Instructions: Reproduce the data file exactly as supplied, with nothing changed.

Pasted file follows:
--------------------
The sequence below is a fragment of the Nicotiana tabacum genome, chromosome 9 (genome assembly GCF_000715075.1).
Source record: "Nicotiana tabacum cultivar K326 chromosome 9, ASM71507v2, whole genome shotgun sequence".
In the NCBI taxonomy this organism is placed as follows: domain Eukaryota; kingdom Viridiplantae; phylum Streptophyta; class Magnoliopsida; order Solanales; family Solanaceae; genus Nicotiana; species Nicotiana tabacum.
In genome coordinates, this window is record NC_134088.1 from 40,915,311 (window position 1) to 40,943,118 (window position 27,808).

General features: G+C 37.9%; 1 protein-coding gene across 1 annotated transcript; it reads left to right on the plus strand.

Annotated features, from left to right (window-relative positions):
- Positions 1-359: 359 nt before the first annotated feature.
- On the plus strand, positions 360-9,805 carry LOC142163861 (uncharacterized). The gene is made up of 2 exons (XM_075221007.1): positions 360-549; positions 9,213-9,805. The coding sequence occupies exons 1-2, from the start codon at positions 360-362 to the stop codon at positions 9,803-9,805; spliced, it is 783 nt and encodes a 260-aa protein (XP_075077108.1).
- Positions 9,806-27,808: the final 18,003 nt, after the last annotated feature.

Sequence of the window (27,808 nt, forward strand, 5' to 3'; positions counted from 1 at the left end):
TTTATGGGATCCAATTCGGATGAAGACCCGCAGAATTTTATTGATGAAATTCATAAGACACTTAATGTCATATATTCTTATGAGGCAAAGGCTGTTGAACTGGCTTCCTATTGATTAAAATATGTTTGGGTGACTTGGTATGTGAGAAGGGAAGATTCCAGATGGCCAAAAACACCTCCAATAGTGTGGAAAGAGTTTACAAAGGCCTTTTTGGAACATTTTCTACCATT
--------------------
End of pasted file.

The sequence below is a fragment of the Nicotiana tabacum genome, chromosome 9 (genome assembly GCF_000715075.1).
Source record: "Nicotiana tabacum cultivar K326 chromosome 9, ASM71507v2, whole genome shotgun sequence".
In the NCBI taxonomy this organism is placed as follows: domain Eukaryota; kingdom Viridiplantae; phylum Streptophyta; class Magnoliopsida; order Solanales; family Solanaceae; genus Nicotiana; species Nicotiana tabacum.
In genome coordinates, this window is record NC_134088.1 from 40,915,311 (window position 1) to 40,943,118 (window position 27,808).

General features: G+C 37.9%; 1 protein-coding gene across 1 annotated transcript; it reads left to right on the plus strand.

Annotated features, from left to right (window-relative positions):
- Positions 1-359: 359 nt before the first annotated feature.
- On the plus strand, positions 360-9,805 carry LOC142163861 (uncharacterized). The gene is made up of 2 exons (XM_075221007.1): positions 360-549; positions 9,213-9,805. The coding sequence occupies exons 1-2, from the start codon at positions 360-362 to the stop codon at positions 9,803-9,805; spliced, it is 783 nt and encodes a 260-aa protein (XP_075077108.1).
- Positions 9,806-27,808: the final 18,003 nt, after the last annotated feature.

Sequence of the window (27,808 nt, forward strand, 5' to 3'; positions counted from 1 at the left end):
TTTATGGGATCCAATTCGGATGAAGACCCGCAGAATTTTATTGATGAAATTCATAAGACACTTAATGTCATATATTCTTATGAGGCAAAGGCTGTTGAACTGGCTTCCTATTGATTAAAATATGTTTGGGTGACTTGGTATGTGAGAAGGGAAGATTCCAGATGGCCAAAAACACCTCCAATAGTGTGGAAAGAGTTTACAAAGGCCTTTTTGGAACATTTTCTACCATT